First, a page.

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Find a Support Group in London

Providing support, helping us to feel less powerless and isolated, building our resilience and developing coping strategies in London

History of The Ark Foundation

We are not the Ark Foundation, to find out more click here.

Experienced industry professionals who having fallen victim to alcoholism and sought help for their problems give interactive and informative seminars on the effects on the brain and body of excessive alcohol consumption and drug misuse.

The seminar is not a finger-wagging anti drinking diatribe, but is more a promotion of how to achieve acceptable social drinking habits. It is an educational seminar dealing with the effects and anti social behavioural patterns produced by excessive drinking and drug use. Advice is given on how to recognise the symptoms of excess and how to receive help and information personally or for friends and family.

Who are the seminars aimed at?

  1. Students at hospitality colleges who will greatly benefit from this talk, being the most vulnerable and un-informed age group. They will be equipped with information on how to avoid peer pressure and how to cope with the pressures surrounding them in the working environment.
  2. Staff in Catering Departments of Colleges and Universities will become aware of how to recognise signs and symptoms of alcohol and drug misuse amongst their students.

Supporting Others and Finding Support

Having a relative or friend who misuses alcohol is an extremely stressful experience which can put great strain on a person's physical health and psychological wellbeing, finances, social life and family relationships. These impacts often mean that carers need help in their own right, to enable them to cope better with what are usually complex, long-term issues.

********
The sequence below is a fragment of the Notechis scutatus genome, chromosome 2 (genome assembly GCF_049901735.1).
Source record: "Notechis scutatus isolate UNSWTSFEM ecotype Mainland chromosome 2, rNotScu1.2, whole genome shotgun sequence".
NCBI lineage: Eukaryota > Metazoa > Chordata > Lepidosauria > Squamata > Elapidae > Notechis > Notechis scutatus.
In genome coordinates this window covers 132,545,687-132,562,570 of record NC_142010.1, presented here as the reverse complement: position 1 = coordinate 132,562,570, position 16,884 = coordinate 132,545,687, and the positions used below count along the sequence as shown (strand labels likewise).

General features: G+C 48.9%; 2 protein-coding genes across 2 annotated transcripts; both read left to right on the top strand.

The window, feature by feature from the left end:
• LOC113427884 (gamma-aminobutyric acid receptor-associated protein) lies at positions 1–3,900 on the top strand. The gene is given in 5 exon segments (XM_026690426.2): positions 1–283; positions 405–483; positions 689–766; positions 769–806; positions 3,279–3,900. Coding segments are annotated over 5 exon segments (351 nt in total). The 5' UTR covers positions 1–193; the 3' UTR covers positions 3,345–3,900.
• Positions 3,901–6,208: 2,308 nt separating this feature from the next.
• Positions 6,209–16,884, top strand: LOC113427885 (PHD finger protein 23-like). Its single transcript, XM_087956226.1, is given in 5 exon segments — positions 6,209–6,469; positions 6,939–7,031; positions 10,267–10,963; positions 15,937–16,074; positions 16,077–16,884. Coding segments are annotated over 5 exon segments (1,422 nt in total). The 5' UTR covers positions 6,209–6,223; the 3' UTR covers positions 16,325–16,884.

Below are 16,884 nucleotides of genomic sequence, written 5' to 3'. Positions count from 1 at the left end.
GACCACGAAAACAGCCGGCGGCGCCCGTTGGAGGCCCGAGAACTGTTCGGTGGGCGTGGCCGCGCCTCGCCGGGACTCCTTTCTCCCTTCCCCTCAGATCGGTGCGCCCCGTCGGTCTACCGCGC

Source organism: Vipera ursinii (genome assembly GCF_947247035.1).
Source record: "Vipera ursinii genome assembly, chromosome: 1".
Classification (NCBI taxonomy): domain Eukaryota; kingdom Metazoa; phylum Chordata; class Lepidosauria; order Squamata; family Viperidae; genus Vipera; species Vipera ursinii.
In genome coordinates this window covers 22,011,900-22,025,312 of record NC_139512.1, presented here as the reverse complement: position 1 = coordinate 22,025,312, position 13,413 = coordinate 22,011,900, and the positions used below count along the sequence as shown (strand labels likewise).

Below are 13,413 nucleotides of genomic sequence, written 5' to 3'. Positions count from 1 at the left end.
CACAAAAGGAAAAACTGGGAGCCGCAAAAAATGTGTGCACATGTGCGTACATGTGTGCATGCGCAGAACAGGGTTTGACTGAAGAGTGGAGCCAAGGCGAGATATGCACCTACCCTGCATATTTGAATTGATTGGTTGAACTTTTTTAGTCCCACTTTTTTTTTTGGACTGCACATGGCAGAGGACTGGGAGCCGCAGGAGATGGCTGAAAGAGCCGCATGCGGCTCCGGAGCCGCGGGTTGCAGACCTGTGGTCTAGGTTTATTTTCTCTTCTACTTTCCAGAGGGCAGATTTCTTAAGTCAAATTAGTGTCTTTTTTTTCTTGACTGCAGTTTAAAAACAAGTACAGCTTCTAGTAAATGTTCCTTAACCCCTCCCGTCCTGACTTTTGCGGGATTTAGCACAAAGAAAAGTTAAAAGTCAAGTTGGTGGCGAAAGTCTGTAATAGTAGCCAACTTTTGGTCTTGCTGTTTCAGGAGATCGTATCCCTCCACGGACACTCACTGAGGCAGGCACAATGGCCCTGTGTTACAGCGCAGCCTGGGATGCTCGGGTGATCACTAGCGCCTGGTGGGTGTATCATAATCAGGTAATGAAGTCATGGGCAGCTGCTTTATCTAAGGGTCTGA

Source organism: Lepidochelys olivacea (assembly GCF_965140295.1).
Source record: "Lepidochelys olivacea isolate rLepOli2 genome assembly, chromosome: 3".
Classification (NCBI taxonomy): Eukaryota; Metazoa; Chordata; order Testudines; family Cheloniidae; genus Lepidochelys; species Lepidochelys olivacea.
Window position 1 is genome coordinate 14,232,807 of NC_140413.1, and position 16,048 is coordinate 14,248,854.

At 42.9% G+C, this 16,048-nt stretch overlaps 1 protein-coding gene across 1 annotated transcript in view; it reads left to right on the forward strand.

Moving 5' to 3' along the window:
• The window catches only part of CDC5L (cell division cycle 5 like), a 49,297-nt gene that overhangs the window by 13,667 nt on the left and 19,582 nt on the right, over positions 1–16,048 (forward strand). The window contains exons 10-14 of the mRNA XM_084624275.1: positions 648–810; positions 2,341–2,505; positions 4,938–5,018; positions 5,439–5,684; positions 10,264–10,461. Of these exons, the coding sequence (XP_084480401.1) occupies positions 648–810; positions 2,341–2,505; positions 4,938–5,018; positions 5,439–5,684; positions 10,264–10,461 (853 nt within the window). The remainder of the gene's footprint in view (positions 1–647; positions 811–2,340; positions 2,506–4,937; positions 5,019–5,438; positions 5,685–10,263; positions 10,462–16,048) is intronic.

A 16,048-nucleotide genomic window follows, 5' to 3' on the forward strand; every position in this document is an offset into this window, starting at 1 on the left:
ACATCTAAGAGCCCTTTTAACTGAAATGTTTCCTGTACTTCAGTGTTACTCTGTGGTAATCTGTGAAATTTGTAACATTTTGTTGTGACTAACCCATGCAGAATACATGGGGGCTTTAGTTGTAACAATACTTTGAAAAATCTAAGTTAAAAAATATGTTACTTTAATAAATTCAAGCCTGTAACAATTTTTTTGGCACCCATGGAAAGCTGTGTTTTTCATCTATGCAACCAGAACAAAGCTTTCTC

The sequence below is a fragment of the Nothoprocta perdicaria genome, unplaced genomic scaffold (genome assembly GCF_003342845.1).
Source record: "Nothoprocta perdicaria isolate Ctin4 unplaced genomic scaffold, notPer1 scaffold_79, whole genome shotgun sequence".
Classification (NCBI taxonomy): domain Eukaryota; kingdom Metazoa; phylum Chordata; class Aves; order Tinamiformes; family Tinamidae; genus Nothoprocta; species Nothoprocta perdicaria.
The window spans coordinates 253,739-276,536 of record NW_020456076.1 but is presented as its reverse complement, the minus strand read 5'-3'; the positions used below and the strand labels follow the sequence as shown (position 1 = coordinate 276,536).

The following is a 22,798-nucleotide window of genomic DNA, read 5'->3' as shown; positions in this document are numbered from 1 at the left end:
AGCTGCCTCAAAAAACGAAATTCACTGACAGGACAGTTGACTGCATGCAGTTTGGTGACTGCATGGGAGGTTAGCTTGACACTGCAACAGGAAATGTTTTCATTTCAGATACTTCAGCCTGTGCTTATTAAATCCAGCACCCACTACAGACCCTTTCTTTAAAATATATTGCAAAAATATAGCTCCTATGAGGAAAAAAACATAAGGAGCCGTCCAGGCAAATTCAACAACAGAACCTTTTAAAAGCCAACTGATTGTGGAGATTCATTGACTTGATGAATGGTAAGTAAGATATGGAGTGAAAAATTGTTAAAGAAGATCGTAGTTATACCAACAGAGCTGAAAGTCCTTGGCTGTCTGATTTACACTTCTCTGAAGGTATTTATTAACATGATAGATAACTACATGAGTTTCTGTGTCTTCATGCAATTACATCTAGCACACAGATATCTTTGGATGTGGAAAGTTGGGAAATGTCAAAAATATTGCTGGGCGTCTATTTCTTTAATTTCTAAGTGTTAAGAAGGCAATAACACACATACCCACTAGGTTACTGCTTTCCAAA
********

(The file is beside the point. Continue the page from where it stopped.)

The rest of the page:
AA is a self-help group and it is up to members to decide what will be most useful, but some things we could do include:

  1. Providing support, helping us to feel less powerless and isolated, building our resilience and developing coping strategies.
  2. Sharing information about local services and sources of information and advice.
  3. Arranging practical sessions, run by invited professionals, on how to deal with difficult situations such as binge-drinking, violence, depression, self-harm, relapse and supporting other family members including children.
  4. Developing our skills to motivate and support change.
  5. Increasing our awareness of possible treatment options so that we can support service users to make informed choices.
  6. Encouraging service providers to recognise the positive role which carers can play in facilitating recovery and develop ways to support us in doing this.
  7. Contributing to forums looking at service provision to ensure that the needs of carers are taken into account at the commissioning stage.

Our aim is to structure meetings in a way that is responsive to the needs of the group, allowing sufficient time to talk in confidence about specific problems which people are experiencing, but also maintaining a positive focus on what we can do to support change and look after ourselves too.

Anyone who cares in any way for someone with an alcohol problem, whether they are a parent, partner, child or friend, is welcome to join the group. There is no charge, although contributions to running costs are welcome.

What we are all about

Read More in thearkfoundation.co.uk

New for 2016

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